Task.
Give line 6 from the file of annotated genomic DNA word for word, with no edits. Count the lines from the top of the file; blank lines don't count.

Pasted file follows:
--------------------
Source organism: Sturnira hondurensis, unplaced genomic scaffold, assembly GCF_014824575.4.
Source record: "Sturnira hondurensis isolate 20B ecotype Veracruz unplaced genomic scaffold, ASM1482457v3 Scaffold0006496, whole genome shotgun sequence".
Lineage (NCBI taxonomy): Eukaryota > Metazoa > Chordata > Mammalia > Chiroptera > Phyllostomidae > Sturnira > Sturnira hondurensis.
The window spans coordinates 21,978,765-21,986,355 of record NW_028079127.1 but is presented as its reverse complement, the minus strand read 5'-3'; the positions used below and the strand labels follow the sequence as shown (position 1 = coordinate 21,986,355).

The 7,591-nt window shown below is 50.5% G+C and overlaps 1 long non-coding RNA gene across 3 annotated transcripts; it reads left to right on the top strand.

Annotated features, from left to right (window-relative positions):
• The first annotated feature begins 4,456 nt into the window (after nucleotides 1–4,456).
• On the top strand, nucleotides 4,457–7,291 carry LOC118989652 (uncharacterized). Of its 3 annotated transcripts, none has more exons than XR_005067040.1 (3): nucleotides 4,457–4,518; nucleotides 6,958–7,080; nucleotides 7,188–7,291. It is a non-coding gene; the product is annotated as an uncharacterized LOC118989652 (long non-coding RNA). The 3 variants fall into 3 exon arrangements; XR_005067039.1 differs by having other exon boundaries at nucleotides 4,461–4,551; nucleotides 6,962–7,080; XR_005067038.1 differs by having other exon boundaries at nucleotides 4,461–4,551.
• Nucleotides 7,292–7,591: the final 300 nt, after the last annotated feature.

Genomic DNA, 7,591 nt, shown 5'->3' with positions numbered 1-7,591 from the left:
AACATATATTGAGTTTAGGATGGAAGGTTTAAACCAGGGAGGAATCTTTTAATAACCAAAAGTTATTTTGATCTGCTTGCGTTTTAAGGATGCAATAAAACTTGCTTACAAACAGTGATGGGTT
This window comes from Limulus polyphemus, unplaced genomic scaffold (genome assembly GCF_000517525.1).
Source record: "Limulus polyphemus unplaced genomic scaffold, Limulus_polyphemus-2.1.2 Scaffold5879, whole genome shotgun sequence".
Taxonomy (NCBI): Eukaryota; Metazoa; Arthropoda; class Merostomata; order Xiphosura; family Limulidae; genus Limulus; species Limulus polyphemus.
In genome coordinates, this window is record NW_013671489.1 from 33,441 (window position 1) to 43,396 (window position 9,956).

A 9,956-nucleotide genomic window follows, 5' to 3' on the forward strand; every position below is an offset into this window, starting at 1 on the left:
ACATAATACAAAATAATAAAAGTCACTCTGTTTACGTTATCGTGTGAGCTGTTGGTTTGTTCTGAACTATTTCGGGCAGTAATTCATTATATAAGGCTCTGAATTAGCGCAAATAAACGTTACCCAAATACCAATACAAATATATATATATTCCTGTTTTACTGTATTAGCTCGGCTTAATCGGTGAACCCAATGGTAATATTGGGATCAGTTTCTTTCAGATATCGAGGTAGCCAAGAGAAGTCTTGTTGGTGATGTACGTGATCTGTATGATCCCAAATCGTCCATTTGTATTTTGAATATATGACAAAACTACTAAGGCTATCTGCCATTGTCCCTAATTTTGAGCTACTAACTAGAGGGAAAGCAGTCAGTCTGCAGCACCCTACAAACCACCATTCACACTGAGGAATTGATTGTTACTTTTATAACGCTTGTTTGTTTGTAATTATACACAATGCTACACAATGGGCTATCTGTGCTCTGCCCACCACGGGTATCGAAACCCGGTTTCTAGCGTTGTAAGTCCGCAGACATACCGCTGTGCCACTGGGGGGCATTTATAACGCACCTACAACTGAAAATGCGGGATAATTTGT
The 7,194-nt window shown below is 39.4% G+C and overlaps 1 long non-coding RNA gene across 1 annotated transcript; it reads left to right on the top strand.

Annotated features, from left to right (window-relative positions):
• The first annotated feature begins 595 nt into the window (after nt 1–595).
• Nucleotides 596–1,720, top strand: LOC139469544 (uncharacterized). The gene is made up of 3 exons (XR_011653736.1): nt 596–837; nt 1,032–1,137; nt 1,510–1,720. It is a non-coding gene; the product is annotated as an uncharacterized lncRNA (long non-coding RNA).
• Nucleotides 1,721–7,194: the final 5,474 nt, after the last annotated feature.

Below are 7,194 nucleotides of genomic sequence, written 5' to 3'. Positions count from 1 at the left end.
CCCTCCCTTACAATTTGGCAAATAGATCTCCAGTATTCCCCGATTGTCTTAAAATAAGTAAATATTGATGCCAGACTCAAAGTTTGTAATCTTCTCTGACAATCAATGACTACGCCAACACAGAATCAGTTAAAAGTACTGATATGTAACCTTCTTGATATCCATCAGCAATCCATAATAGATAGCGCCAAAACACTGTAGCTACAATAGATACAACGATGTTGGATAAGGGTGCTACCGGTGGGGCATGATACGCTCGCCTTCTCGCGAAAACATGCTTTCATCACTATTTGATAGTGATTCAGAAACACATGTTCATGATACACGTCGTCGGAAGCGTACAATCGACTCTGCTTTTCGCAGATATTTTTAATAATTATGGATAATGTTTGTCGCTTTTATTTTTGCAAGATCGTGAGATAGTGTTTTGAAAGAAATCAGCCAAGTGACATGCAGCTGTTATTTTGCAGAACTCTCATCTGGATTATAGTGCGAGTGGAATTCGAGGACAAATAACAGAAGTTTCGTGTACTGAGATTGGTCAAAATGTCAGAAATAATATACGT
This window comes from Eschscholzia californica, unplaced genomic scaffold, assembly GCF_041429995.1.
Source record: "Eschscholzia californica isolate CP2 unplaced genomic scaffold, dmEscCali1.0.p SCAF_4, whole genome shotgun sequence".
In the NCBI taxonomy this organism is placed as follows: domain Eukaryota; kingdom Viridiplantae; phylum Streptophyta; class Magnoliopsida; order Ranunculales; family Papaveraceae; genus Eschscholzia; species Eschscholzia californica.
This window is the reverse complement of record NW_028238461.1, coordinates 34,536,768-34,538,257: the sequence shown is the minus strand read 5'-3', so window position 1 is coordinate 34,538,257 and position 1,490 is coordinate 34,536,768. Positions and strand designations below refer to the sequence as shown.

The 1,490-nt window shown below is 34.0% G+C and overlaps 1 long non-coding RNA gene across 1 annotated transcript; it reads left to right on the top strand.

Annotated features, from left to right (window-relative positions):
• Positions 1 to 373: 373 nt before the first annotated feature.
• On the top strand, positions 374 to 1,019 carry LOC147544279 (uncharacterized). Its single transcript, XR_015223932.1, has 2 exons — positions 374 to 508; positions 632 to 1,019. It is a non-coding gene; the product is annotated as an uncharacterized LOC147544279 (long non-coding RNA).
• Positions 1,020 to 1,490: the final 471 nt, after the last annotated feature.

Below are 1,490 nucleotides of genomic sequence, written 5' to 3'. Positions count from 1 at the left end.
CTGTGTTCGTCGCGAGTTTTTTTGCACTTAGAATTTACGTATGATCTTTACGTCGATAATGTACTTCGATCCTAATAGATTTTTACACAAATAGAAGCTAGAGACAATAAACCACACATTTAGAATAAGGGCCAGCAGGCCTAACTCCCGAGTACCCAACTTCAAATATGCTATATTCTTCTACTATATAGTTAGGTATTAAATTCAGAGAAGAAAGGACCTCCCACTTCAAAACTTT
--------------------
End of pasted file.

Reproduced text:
Annotated features, from left to right (window-relative positions):